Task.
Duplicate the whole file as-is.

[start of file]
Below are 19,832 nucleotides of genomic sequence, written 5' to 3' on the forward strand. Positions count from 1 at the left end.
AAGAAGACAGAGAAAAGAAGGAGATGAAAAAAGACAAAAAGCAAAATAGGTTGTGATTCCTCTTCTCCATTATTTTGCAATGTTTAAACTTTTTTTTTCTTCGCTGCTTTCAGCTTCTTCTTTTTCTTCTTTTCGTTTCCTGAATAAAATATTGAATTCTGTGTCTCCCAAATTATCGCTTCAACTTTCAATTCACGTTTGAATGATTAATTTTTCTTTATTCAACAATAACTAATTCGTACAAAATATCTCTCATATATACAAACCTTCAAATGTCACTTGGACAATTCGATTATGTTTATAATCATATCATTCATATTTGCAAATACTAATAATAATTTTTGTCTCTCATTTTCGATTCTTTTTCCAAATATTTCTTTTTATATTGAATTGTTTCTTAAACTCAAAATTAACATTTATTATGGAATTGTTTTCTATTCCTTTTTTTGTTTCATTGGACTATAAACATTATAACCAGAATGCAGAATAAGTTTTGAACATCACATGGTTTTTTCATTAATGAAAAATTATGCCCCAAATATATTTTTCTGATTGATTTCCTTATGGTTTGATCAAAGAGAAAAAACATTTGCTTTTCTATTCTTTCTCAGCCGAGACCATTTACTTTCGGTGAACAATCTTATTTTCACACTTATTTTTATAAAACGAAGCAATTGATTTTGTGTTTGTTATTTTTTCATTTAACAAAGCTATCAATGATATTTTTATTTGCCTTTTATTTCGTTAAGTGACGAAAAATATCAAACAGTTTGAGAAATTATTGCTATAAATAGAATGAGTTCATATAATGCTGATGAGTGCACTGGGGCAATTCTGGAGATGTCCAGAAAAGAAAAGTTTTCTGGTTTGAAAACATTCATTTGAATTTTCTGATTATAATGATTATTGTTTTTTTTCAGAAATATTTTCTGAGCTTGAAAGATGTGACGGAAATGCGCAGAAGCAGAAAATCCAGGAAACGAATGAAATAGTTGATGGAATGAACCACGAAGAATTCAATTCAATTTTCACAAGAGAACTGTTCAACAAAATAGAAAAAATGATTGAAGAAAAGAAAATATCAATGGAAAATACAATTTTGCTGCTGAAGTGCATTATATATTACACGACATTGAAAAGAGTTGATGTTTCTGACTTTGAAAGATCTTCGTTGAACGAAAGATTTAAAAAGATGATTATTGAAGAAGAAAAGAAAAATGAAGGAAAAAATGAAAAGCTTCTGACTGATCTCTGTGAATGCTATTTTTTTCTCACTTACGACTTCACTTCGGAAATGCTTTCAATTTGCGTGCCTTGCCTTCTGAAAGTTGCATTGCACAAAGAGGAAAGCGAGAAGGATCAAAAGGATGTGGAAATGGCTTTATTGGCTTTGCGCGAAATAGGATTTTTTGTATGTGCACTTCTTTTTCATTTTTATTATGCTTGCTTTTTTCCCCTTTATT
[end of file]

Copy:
Below are 19,832 nucleotides of genomic sequence, written 5' to 3' on the forward strand. Positions count from 1 at the left end.
AAGAAGACAGAGAAAAGAAGGAGATGAAAAAAGACAAAAAGCAAAATAGGTTGTGATTCCTCTTCTCCATTATTTTGCAATGTTTAAACTTTTTTTTTCTTCGCTGCTTTCAGCTTCTTCTTTTTCTTCTTTTCGTTTCCTGAATAAAATATTGAATTCTGTGTCTCCCAAATTATCGCTTCAACTTTCAATTCACGTTTGAATGATTAATTTTTCTTTATTCAACAATAACTAATTCGTACAAAATATCTCTCATATATACAAACCTTCAAATGTCACTTGGACAATTCGATTATGTTTATAATCATATCATTCATATTTGCAAATACTAATAATAATTTTTGTCTCTCATTTTCGATTCTTTTTCCAAATATTTCTTTTTATATTGAATTGTTTCTTAAACTCAAAATTAACATTTATTATGGAATTGTTTTCTATTCCTTTTTTTGTTTCATTGGACTATAAACATTATAACCAGAATGCAGAATAAGTTTTGAACATCACATGGTTTTTTCATTAATGAAAAATTATGCCCCAAATATATTTTTCTGATTGATTTCCTTATGGTTTGATCAAAGAGAAAAAACATTTGCTTTTCTATTCTTTCTCAGCCGAGACCATTTACTTTCGGTGAACAATCTTATTTTCACACTTATTTTTATAAAACGAAGCAATTGATTTTGTGTTTGTTATTTTTTCATTTAACAAAGCTATCAATGATATTTTTATTTGCCTTTTATTTCGTTAAGTGACGAAAAATATCAAACAGTTTGAGAAATTATTGCTATAAATAGAATGAGTTCATATAATGCTGATGAGTGCACTGGGGCAATTCTGGAGATGTCCAGAAAAGAAAAGTTTTCTGGTTTGAAAACATTCATTTGAATTTTCTGATTATAATGATTATTGTTTTTTTTCAGAAATATTTTCTGAGCTTGAAAGATGTGACGGAAATGCGCAGAAGCAGAAAATCCAGGAAACGAATGAAATAGTTGATGGAATGAACCACGAAGAATTCAATTCAATTTTCACAAGAGAACTGTTCAACAAAATAGAAAAAATGATTGAAGAAAAGAAAATATCAATGGAAAATACAATTTTGCTGCTGAAGTGCATTATATATTACACGACATTGAAAAGAGTTGATGTTTCTGACTTTGAAAGATCTTCGTTGAACGAAAGATTTAAAAAGATGATTATTGAAGAAGAAAAGAAAAATGAAGGAAAAAATGAAAAGCTTCTGACTGATCTCTGTGAATGCTATTTTTTTCTCACTTACGACTTCACTTCGGAAATGCTTTCAATTTGCGTGCCTTGCCTTCTGAAAGTTGCATTGCACAAAGAGGAAAGCGAGAAGGATCAAAAGGATGTGGAAATGGCTTTATTGGCTTTGCGCGAAATAGGATTTTTTGTATGTGCACTTCTTTTTCATTTTTATTATGCTTGCTTTTTTCCCCTTTATT